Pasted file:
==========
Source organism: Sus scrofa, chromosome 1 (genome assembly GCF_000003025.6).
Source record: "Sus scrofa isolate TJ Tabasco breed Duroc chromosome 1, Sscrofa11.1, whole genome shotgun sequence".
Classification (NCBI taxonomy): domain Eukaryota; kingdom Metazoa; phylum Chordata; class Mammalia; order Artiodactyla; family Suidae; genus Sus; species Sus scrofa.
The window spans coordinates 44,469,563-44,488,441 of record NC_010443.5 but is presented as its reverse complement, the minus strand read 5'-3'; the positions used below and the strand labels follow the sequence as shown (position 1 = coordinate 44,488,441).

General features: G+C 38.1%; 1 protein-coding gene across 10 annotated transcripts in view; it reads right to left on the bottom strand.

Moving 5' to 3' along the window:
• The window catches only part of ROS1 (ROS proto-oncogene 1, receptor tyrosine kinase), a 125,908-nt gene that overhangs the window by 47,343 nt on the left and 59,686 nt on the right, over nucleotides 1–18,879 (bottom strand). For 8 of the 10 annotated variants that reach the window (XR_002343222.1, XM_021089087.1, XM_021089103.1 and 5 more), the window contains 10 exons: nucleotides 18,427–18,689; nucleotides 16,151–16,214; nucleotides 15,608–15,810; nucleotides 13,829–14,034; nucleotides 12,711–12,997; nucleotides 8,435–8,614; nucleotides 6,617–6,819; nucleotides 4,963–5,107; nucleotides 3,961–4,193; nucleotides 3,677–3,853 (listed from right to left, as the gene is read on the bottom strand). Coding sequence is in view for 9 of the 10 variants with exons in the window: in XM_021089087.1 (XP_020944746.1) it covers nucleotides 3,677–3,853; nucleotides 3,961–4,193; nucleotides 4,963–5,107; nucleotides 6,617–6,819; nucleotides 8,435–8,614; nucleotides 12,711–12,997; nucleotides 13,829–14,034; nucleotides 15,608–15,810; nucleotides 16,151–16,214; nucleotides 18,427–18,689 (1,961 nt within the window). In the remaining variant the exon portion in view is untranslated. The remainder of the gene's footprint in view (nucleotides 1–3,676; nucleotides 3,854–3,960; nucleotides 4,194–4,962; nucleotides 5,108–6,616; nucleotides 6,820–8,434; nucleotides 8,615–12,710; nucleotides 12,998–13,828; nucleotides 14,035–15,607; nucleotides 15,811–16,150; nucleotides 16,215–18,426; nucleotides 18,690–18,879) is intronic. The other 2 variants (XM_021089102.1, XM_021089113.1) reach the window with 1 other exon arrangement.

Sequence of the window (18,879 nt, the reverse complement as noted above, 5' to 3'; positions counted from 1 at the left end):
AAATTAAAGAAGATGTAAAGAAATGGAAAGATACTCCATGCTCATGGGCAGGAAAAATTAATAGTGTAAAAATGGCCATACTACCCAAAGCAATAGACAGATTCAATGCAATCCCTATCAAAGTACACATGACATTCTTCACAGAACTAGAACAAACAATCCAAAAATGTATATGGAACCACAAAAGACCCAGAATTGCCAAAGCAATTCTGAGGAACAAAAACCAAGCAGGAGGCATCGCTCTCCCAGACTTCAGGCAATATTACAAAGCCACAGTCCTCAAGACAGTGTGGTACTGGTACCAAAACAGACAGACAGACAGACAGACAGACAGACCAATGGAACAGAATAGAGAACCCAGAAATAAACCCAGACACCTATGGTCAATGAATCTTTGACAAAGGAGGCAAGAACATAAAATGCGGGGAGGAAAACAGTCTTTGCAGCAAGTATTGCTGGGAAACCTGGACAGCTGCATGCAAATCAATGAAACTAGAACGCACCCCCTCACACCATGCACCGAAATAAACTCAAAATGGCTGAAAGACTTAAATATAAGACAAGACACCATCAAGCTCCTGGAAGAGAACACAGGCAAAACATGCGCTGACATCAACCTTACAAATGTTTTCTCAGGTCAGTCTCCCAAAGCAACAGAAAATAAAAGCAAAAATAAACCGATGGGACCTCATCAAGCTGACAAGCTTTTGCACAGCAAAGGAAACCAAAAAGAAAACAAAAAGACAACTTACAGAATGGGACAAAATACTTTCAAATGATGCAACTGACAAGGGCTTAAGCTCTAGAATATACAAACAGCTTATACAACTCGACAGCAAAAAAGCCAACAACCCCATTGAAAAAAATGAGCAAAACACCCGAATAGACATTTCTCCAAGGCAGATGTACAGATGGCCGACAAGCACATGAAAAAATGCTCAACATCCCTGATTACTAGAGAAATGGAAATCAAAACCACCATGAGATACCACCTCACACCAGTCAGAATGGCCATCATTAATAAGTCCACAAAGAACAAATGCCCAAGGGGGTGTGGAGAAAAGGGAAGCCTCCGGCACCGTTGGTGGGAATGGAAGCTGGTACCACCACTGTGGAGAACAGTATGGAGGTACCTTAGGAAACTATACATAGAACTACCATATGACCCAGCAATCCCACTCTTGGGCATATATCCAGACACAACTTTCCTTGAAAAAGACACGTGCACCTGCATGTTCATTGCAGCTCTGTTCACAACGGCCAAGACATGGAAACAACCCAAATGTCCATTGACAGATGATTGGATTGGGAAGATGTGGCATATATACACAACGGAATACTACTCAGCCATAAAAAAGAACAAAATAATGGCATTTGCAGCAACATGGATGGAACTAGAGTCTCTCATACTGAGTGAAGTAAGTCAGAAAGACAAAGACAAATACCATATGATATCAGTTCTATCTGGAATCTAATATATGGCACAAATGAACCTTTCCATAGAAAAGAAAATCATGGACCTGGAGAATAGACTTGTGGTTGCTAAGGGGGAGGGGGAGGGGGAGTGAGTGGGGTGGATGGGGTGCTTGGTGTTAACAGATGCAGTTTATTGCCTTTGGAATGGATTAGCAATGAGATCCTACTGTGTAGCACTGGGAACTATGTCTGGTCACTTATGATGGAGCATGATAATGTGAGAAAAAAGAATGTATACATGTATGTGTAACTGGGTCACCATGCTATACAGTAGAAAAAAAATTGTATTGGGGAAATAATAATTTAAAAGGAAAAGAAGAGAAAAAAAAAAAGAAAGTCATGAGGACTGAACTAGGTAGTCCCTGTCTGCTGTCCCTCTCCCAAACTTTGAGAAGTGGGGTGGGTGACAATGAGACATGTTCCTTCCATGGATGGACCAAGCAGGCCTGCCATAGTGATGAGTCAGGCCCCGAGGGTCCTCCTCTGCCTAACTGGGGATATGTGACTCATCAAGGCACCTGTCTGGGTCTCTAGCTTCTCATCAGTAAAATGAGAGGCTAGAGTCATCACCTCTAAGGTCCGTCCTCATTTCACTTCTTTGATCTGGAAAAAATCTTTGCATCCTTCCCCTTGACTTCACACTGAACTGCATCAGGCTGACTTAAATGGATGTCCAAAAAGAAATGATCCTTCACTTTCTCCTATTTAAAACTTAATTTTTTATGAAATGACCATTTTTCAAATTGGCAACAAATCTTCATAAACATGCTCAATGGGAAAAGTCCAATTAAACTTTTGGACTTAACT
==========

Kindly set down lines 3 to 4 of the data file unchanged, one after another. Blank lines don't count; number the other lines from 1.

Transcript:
Classification (NCBI taxonomy): domain Eukaryota; kingdom Metazoa; phylum Chordata; class Mammalia; order Artiodactyla; family Suidae; genus Sus; species Sus scrofa.
The window spans coordinates 44,469,563-44,488,441 of record NC_010443.5 but is presented as its reverse complement, the minus strand read 5'-3'; the positions used below and the strand labels follow the sequence as shown (position 1 = coordinate 44,488,441).